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Manulife, Metlife submit bids for ING Asia sale
Manulife Financial Corp and Metlife are among the companies that have submitted first round bids for ING’s entire Asia life insurance business, sources said on Saturday, in what could be the largest Asia M&A insurance deal ever.
ING’s long awaited sale of Asian life insurance and the asset management units will help the Dutch bancassurer to partly repay the 3 billion euros ($3.81 billion) of state aid plus the 50 percent premium it still owes the Dutch government.
The bids were submitted late on Friday and the indicative offers ranged between 6-7 billion euros ($7.6-$8.9 billion), according to one source with knowledge of the matter. Of the eight to 10 companies that sent offers, a shortlist will emerge by the end of May, the source said, adding that five bidders expressed interest for the whole Asia division while the rest sought parts of the business.
Still, some suitors have developed cold feet, as demonstrated by Samsung Life Insurance’s decision on Thursday to pull out of the race at the last minute. . South Korea’s Kyobo Life has also dropped out, and it was also unclear whether Prudential Financial Corp took part in the first round.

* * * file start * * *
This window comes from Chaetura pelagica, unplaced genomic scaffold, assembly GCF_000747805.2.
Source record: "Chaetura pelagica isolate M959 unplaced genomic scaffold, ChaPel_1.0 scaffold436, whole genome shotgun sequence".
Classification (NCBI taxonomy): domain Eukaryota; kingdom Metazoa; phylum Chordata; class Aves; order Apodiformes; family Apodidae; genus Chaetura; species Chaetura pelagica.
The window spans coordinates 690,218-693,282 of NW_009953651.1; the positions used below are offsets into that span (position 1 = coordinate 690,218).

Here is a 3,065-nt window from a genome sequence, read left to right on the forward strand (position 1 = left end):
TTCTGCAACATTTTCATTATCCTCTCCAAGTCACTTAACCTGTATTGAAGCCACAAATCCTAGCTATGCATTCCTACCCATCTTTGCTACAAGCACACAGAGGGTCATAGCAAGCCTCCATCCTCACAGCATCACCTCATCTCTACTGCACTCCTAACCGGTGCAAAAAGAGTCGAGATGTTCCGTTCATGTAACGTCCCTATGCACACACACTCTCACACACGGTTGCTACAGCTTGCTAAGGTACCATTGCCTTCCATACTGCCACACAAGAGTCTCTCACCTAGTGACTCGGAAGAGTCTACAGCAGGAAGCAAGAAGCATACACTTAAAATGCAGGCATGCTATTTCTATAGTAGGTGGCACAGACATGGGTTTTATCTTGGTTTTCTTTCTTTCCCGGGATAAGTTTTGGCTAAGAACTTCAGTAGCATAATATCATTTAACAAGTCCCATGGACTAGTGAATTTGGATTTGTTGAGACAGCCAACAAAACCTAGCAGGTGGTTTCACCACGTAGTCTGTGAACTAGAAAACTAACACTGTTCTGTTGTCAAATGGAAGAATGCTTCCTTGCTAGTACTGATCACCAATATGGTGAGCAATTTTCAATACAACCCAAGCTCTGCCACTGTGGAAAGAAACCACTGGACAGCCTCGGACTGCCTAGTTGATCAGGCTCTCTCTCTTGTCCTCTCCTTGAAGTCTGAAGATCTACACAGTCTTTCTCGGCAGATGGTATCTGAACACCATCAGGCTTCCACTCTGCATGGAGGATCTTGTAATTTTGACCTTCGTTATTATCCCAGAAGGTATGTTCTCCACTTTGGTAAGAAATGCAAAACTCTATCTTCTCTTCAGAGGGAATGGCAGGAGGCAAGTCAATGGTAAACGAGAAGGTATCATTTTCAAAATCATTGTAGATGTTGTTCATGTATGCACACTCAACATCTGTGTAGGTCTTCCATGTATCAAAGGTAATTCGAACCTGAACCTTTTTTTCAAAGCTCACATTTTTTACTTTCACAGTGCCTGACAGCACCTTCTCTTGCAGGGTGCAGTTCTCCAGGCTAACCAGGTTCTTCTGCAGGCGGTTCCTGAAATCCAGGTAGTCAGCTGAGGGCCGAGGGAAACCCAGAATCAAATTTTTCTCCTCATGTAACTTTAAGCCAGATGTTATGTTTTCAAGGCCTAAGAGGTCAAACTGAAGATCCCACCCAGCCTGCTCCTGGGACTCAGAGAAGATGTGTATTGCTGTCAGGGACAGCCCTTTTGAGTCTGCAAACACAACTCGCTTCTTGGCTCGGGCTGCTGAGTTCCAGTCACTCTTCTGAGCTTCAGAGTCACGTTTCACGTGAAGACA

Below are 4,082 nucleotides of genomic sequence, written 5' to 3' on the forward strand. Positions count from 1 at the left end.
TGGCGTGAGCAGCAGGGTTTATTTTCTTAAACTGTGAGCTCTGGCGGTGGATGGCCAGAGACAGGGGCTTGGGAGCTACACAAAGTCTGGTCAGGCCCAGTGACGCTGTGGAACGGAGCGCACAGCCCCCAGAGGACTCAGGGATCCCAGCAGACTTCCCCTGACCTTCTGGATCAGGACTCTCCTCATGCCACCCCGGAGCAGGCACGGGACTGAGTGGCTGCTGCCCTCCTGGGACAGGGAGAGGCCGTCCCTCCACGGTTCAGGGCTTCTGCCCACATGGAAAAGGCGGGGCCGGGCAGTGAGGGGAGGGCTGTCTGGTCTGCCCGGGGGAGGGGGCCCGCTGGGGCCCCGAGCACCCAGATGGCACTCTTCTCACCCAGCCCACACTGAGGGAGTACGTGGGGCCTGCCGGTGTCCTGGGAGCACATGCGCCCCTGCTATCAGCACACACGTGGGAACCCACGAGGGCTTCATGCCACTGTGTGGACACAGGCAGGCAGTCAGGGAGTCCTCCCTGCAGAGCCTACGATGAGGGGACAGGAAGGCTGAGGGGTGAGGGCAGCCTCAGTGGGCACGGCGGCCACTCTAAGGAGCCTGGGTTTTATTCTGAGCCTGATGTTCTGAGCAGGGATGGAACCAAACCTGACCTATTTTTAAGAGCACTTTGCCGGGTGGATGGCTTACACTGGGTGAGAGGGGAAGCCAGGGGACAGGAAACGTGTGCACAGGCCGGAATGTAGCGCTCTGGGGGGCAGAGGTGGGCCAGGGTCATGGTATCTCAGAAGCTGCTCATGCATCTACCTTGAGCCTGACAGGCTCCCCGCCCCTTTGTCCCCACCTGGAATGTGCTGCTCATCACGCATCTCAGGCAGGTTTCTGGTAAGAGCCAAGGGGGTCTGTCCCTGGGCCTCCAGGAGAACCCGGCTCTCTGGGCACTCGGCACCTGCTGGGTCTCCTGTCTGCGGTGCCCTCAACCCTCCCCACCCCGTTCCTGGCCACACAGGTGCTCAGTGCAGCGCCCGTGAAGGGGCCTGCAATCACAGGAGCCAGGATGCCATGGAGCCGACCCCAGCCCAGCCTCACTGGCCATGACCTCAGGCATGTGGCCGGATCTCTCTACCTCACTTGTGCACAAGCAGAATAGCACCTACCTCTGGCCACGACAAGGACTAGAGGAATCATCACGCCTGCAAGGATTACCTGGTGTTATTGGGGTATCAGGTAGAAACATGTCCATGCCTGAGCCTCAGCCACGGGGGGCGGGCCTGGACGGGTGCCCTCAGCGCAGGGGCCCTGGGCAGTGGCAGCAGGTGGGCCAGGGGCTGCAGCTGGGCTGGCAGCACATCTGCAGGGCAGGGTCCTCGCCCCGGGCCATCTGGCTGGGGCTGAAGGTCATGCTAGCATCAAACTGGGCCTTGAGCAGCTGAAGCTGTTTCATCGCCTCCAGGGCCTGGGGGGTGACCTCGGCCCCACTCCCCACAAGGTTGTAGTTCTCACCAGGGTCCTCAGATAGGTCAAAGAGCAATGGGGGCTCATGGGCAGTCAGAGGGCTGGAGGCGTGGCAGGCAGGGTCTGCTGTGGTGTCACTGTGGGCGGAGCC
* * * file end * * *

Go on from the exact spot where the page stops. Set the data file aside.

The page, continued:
Prudential Financial was seen as one of the strongest contenders to buy the whole Asian unit, and its absence from the process could be a setback to competitive dynamics of the auction, sources said.
A sale topping $7 billion would rank as Asia’s top insurance M&A deal and add to a flurry of financial institutions deals being launched in Asia this year.
After receiving a government bailout in 2008, ING has sold 15.2 billion euros worth of assets across the world. The Asian sales would figure among the top two deals from ING’s stable. .
Asian insurer AIA Group Ltd and Korea’s KB Financial Group also submitted first round bids, sources said. Korea Life Insurance Co, Canada’s Sun Life Financial Inc, and Switzerland’s Zurich Insurance Group, were also expected to submit offers.
US private equity fund J.C. Flowers & Co, TPG and Carlyle Group are among the buyout shops that have expressed interest, though they are expected to team up with a bidder to buy the Japanese business rather than bid on their own, sources said.
The sources declined to be identified because details of the auction process remain confidential. ING declined to comment. —Reuters
[ Business ] 2012-05-20